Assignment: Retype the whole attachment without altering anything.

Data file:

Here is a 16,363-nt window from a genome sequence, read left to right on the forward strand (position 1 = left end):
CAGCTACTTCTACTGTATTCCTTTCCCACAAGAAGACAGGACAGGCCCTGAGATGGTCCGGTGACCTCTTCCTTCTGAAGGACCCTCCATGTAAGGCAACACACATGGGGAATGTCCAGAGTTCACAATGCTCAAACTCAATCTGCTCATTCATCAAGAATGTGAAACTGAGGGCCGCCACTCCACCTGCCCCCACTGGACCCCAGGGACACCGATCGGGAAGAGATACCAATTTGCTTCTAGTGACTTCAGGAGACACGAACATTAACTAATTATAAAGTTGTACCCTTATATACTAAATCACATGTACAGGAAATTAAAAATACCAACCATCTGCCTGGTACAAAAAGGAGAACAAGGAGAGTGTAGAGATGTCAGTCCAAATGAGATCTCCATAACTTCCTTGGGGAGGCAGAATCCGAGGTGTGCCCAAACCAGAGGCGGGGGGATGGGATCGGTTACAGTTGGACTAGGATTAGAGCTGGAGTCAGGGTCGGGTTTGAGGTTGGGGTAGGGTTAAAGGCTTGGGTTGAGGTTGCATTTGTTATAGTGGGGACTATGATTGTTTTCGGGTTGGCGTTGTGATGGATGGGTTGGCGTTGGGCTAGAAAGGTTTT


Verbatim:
Here is a 16,363-nt window from a genome sequence, read left to right on the forward strand (position 1 = left end):
CAGCTACTTCTACTGTATTCCTTTCCCACAAGAAGACAGGACAGGCCCTGAGATGGTCCGGTGACCTCTTCCTTCTGAAGGACCCTCCATGTAAGGCAACACACATGGGGAATGTCCAGAGTTCACAATGCTCAAACTCAATCTGCTCATTCATCAAGAATGTGAAACTGAGGGCCGCCACTCCACCTGCCCCCACTGGACCCCAGGGACACCGATCGGGAAGAGATACCAATTTGCTTCTAGTGACTTCAGGAGACACGAACATTAACTAATTATAAAGTTGTACCCTTATATACTAAATCACATGTACAGGAAATTAAAAATACCAACCATCTGCCTGGTACAAAAAGGAGAACAAGGAGAGTGTAGAGATGTCAGTCCAAATGAGATCTCCATAACTTCCTTGGGGAGGCAGAATCCGAGGTGTGCCCAAACCAGAGGCGGGGGGATGGGATCGGTTACAGTTGGACTAGGATTAGAGCTGGAGTCAGGGTCGGGTTTGAGGTTGGGGTAGGGTTAAAGGCTTGGGTTGAGGTTGCATTTGTTATAGTGGGGACTATGATTGTTTTCGGGTTGGCGTTGTGATGGATGGGTTGGCGTTGGGCTAGAAAGGTTTT